Queen Victoria was known as the “grandmother of Europe.” Over the course of their 21-year marriage, Victoria and Albert raised nine children together. As a means of extending Britain’s influence and building international allegiances, several of their sons and daughters were married into various European monarchies, and within just a couple of generations, Victoria’s descendants were spread across the continent. Her 42 grandchildren could be found in the royal families of Germany, Russia, Greece, Romania, Sweden, Norway and Spain. Warring First World War royals Kaiser Wilhelm (of Germany), Tsarina Alexandra (of Russia) and George V (of Britain) were all grandchildren of Victoria. Kaiser Wilhelm reportedly remarked that had his grandmother still been alive; the First World War may never have happened, as she simply would not have allowed her relatives to go to war with one another. Victoria’s widespread influence had unexpected genetic, as well as political, implications for Europe’s monarchies. It is believed that the Queen was a carrier of haemophilia and had unwittingly introduced the rare inherited disease into her bloodline. Over subsequent generations, the condition resurfaced in royal families across the continent. In an age of limited medical facilities, haemophilia, which affects the blood’s ability to clot, could have disastrous consequences. Victoria’s own son Leopold suffered from the disease and died aged 30 after he slipped and fell, triggering a cerebral haemorrhage. Three of the Queen’s grandchildren also suffered from the disease, as did her great-grandson, the murdered heir to the Russian throne, Tsarevich Alexei.

Queen Victoria survived at least six assassination attempts During the course of her 63-year-long reign, Victoria came out unscathed from at least six serious attempts on her life, some of which were terrifyingly close calls. In June 1840, while four months pregnant with her first child, Victoria was shot at while on an evening carriage ride with Prince Albert. For a moment, it seemed as though the Queen had been hit. Still, Albert spurred the driver to speed away to safety, and the would-be assassin, Edward Oxford, was apprehended. Oxford, who was later acquitted on the grounds of insanity, proved to be the first of many to target the Queen while she was driving in her open-top carriage. In 1850, as the carriage slowed down to pass through the gates of Buckingham Palace, retired soldier Robert Pate ran forward and managed to strike the Queen sharply on the head with a small cane. Although it transpired that the cane weighed less than three ounces, so it could not have done much damage, the incident nonetheless unnerved Victoria. She escaped several more assassination attempts while riding in her carriage in 1842, 1849 and 1872.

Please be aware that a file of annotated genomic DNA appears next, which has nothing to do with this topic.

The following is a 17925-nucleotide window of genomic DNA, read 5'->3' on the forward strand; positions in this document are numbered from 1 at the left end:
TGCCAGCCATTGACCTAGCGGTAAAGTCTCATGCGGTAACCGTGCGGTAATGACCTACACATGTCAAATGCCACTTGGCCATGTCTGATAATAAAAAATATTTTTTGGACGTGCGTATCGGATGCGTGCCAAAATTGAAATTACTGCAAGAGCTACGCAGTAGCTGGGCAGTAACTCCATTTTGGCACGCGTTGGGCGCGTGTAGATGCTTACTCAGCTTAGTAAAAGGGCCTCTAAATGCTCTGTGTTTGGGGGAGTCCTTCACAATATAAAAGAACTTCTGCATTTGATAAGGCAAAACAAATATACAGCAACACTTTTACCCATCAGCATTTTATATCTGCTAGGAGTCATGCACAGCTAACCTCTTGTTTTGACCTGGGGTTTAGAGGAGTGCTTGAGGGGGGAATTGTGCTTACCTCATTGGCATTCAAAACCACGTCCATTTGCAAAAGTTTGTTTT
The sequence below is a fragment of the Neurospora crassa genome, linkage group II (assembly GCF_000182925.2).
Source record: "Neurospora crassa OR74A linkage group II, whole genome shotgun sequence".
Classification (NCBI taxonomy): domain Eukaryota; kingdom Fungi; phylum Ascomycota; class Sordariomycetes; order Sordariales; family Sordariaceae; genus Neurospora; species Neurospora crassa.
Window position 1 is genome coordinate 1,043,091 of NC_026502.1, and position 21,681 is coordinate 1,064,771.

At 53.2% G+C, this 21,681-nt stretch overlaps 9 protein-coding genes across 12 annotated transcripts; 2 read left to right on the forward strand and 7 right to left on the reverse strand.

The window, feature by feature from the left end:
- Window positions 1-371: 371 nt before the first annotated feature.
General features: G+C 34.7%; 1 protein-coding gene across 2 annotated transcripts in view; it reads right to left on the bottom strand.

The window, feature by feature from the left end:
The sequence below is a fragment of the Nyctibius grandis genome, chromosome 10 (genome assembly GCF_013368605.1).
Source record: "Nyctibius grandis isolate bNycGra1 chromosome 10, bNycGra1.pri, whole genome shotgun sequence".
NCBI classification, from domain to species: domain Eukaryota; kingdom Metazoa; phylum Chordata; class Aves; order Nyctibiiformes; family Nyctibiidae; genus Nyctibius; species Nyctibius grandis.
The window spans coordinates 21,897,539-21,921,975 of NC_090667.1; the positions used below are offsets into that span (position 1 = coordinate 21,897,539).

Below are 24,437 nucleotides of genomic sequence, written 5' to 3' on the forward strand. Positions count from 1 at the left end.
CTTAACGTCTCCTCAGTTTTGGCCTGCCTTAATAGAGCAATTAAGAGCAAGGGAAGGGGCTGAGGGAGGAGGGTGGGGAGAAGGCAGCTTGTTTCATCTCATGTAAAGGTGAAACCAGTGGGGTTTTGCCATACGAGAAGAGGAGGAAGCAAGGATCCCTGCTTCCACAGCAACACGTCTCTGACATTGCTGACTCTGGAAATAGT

Victoria mourned Prince Albert for 40 years. On December 14th, 1861, Victoria’s life was rocked by the death of her beloved husband, Albert. As the prince was aged just 42 and generally enjoyed good health, his death from typhoid was highly unexpected. It came as a huge blow to the Queen, who had been intensely reliant on his support, practically and politically as well as emotionally.

Both Queen Victoria’s golden and diamond jubilees were celebrated. Years after her damaging retreat from public life following Albert’s death, Victoria was eventually coaxed back into the limelight. Her golden and diamond jubilees of 1887 and 1897 were crucial to restoring her reputation. Designed to be show-stopping crowd-pleasers, these national festivities reinvented the ‘widow of Windsor’ as a source of national (and imperial) pride and celebration. Grand processions and military displays were jam-packed with patriotic pomp, while Victoria’s face was plastered on all manner of commemorative products. During 1897’s diamond jubilee (marking Victoria’s 60th year on the throne), street parties, parades, fireworks, and cricket games took place across the country. Some 300,000 of Britain’s poor were treated to a special jubilee dinner, while in India, 19,000 prisoners were pardoned. During a royal procession to St Paul’s Cathedral, Victoria was reportedly so overwhelmed by the cheering crowds that she burst into tears.

Queen Victoria was succeeded by Edward VII, her eldest son. Victoria and Albert’s first son and second child were named Albert Edward, although he was known as ‘Bertie’. As Prince of Wales, he had a love of society and ‘good living’ and was known for his hearty appetites; Bertie, who was crowned King Edward VII on August 9th, 1902, defied expectations by proving himself to be a very successful and well-loved monarch.